HEALTH CANADA PROPOSES TRANS FAT BAN

After more than a decade of promises, the Canadian government is now closer to its goal of banning artificial trans-fat in the diets of the population.

Health Canada has officially released a “Notice of Proposal” that will prohibit the use of mass produced PHOs (partially hydrogenated oils).

The oils found in food are said to be the main source of trans-fats. These trans-fats increase the levels of the LDL (low-density lipoprotein) in our bodies. These LDLs are what people call “bad cholesterol”. When this happens there will be more bad cholesterols in our body and a significant decrease of good cholesterol levels. This event can lead to many heart problems and can take a toll on the health of our circulatory system.

These oils are used in the production of much mass-produced foods. These include pastries, baked goods, as well as packaged food like canned goods. These oils are used to extend the shelf life of these goods.

They are used in the production of pastries, other baked goods and some packaged goods to extend shelf life.

According to Health Canada, “Prohibiting the use of PHOs in all foods sold in Canada represents a significant and final step in Health Canada’s efforts to reduce trans fats in the Canadian food supply to the lowest possible level.”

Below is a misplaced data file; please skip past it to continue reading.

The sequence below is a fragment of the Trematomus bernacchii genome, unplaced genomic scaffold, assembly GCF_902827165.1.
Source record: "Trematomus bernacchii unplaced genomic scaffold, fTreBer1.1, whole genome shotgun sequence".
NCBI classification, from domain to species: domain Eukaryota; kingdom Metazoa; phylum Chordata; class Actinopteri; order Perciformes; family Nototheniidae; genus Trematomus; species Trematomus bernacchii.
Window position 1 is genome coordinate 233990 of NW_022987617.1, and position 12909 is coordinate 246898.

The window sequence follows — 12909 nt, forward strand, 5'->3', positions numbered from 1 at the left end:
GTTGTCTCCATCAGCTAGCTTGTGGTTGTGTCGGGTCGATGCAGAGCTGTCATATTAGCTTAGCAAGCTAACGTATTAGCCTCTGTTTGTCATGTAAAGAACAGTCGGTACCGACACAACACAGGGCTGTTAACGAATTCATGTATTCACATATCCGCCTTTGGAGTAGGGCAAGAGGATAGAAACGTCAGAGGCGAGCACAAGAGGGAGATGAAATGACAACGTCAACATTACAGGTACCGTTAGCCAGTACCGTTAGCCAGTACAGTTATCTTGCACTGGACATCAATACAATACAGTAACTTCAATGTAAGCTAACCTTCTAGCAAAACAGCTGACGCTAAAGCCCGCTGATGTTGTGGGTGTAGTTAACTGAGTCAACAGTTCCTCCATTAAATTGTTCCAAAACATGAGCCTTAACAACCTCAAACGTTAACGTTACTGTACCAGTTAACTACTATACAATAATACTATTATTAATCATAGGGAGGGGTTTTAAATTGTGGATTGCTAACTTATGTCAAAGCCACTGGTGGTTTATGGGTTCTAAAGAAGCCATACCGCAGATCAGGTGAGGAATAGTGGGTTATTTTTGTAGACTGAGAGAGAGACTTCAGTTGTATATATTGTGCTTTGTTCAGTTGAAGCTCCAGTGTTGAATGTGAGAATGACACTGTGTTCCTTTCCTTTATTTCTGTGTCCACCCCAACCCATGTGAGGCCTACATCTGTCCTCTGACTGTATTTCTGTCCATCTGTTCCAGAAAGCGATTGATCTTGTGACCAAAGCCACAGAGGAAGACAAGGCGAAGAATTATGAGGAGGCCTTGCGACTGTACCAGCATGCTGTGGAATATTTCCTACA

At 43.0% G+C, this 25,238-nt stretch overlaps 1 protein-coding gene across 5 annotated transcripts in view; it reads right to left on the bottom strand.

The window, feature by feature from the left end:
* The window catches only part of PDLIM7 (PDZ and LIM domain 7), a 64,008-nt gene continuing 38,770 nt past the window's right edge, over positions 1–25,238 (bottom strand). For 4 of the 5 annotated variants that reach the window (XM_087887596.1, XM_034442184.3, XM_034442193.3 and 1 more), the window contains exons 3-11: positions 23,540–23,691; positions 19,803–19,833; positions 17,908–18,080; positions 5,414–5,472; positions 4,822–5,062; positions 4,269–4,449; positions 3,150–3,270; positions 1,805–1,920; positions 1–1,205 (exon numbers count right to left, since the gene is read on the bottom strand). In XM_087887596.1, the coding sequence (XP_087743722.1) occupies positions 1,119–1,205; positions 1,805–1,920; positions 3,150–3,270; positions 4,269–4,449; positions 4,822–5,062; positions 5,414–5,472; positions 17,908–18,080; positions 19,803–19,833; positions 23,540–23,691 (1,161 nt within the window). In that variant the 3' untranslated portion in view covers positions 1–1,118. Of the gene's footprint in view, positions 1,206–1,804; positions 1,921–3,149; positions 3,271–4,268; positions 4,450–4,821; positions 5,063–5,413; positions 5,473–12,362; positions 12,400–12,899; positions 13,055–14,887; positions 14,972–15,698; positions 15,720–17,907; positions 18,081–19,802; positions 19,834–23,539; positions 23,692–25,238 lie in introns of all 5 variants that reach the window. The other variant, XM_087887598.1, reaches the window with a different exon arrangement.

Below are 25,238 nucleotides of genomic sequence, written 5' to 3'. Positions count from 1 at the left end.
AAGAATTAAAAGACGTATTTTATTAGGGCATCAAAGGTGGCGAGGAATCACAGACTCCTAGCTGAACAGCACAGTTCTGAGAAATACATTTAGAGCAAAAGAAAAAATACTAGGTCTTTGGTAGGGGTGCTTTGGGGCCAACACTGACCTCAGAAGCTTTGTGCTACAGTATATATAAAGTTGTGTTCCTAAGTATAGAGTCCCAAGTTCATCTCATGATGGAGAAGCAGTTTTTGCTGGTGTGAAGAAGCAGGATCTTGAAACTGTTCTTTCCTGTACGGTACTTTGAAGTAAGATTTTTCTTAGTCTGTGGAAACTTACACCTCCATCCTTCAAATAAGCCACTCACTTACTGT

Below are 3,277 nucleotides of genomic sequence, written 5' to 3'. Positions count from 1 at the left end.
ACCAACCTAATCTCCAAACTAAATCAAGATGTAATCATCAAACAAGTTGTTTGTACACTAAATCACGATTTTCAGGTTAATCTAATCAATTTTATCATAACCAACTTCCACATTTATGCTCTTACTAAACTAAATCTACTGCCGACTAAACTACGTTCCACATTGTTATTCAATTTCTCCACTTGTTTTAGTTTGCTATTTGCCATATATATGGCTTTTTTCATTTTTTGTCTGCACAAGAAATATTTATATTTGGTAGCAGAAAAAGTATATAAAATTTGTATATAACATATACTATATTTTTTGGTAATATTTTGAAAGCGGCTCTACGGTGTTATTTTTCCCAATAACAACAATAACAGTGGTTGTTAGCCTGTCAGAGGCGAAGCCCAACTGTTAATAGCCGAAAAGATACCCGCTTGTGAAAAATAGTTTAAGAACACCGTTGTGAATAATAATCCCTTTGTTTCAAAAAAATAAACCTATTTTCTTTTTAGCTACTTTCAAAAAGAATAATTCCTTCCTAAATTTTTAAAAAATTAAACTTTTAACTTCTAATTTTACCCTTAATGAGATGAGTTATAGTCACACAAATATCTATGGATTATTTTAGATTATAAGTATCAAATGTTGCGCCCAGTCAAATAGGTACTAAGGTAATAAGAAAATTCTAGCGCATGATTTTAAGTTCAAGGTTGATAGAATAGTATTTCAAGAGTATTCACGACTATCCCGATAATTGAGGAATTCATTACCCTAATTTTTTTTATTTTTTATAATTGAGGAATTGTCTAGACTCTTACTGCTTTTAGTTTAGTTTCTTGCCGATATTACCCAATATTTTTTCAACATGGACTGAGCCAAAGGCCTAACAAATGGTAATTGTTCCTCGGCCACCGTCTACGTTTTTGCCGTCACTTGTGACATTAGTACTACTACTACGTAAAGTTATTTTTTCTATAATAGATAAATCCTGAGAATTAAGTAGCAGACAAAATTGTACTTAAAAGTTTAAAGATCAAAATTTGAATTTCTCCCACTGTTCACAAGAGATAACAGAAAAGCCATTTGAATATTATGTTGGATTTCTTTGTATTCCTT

It is the aim of Health Canada to add oils to its growing “List of Contaminants and Other Adulterating Substances in Foods.” The list includes other such items like petroleum jelly, which is now prohibited in the manufacture of foodstuffs.

However, a total ban on artificial trans fats has been something more of a pipe dream in Canada. Back in the 90s, when evidence was laid out on the negative effects of partially hydrogenated oils, Canada was among the list of having the biggest consumption of trans fats in the world.

And then back in 2004, a proposal was made by the NDP on the substance. The previous government had promised to take action but after a two-year deadline came and went nothing came to fruition. Now, parties have until June 21 to respond to Health Canada’s proposal.

According to Health Canada, its main goal is to cut the consumption of trans fats by the majority of the Canadian population by banning in from food production. According to studies, this ban could prevent about 12,000 heart attacks in the span of 20 years.

If the proposal will eventually be finalized the ban will take effect a year later. Within the given year food manufacturers will have to reformulate their products without PHOs.

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